This one is quite good – I might actually end up picking up a cake or two of it. Based on how it tastes now combined with the few aged Manzhuans I’ve tasted, I think this would do pretty well with some age.
Flavors: Creamy, Fruity, Thick, Tropical
I got a sample of this from a TU order a while back. It is a bit of a mean one. The dry leaves have an innocent enough sweet/floral aroma, but after a rinse, the scent is more savory with a touch of smoke.
My session with this one did not go so well. I don’t think I brewed it the best way I could’ve, as it was a bitter and slightly astringent bomb that wreaked havoc on my gut. Flavor was bitter with some honey and slight fruitiness – light smoke in the first few infusions. The mouth feel from this was quite tingly. I’m going to have to give this another try with a full stomach and more respect. It is definitely one that needs some more age, and I can’t imagine drinking it fresh.
I very rarely have any problems with tea making me feel unwell, but this one just kicked me in the gut and then bludgeoned me over the head while I was bent over. Qi was intense in the head and upper torso – had to take a couple breaks along the way. Perhaps one to drink more slowly.
Flavors: Honey, Smoke, Stonefruits, Thick
I have had a sample of this one laying around since perhaps my first YS order. I just got around to trying it somehow. After rinsing, the leaves had quite a sweet aroma, like woody marshmallows. The flavor was also rather sweet, but I didn’t find it to be particularly strong. Good body and thickness to the liquor. Woody earthiness and a bit of chocolate on the finish.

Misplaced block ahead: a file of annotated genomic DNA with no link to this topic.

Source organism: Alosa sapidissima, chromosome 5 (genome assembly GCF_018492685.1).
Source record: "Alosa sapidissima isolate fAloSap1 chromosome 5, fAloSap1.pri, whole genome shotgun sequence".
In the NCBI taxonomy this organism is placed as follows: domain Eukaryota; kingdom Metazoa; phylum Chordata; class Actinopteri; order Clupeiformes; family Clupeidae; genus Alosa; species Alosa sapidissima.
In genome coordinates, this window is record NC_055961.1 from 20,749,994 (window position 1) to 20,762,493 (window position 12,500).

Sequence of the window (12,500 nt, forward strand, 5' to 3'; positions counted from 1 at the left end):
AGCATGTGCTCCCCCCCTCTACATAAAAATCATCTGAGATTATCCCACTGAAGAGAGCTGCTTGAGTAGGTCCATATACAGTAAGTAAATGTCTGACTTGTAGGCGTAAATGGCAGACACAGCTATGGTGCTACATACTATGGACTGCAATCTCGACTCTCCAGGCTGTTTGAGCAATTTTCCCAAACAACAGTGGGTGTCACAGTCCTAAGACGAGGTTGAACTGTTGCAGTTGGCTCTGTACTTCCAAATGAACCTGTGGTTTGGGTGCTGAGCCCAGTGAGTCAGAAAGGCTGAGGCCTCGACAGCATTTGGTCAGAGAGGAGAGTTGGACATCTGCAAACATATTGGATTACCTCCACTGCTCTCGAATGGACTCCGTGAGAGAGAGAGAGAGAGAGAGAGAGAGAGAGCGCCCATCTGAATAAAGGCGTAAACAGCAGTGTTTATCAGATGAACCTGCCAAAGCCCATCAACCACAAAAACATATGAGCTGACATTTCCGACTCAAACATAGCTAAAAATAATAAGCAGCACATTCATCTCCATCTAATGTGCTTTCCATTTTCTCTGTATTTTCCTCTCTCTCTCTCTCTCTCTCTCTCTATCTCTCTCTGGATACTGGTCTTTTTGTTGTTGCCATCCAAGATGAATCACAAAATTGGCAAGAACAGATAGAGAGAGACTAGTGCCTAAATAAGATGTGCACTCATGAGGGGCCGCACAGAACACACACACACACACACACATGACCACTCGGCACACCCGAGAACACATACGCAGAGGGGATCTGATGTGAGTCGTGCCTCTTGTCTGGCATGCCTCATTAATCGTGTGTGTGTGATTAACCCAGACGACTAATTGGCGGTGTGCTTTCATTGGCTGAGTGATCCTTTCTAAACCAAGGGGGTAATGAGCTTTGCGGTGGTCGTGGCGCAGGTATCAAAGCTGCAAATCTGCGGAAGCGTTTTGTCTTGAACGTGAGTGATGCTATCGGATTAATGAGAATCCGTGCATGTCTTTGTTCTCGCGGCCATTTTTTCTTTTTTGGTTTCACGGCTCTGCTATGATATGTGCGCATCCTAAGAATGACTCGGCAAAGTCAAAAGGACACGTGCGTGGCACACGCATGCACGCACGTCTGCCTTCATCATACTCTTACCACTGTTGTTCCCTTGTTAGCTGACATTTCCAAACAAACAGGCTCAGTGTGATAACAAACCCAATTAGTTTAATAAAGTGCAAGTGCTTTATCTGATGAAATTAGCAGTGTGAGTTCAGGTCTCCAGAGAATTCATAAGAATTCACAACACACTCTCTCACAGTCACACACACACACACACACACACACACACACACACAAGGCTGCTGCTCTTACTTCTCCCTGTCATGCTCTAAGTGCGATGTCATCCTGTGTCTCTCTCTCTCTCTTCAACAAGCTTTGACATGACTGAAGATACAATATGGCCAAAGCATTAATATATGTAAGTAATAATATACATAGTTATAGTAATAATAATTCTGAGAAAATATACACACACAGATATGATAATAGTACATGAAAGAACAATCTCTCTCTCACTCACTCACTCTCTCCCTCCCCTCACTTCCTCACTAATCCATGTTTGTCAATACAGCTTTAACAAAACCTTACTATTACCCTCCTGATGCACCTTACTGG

Flavors: Chocolate, Earth, Thick
Pulled a session’s worth of this maocha out of the Puerh TTB when it came through last. I was not part of the W2T Teaclub when this one came. The dry leaf had a soft and green sweetness to the aroma – after a rinse, it smelled more like wet corn and alfalfa, with a sour undercurrent.
The flavor of this one was beany and vegetal – very sweet. There is a relatively small amount of bitterness, mostly in the front of the palate. As the session went on, the flavor turned extremely floral, and some astringency built up as well. When I spilled some of the liquid on my tea tray, I was surprised by how sticky it was – almost more like juice. Very sugary young tea.
Flavors: Beany, Floral, Sugar, Sweet, Vegetal
Between teas like this one and White2Tea’s Brown Sugar, I don’t know why anybody makes Huangpian into sheng. Of course, that’s just my personal taste talking, but I really think it does better as shou than sheng.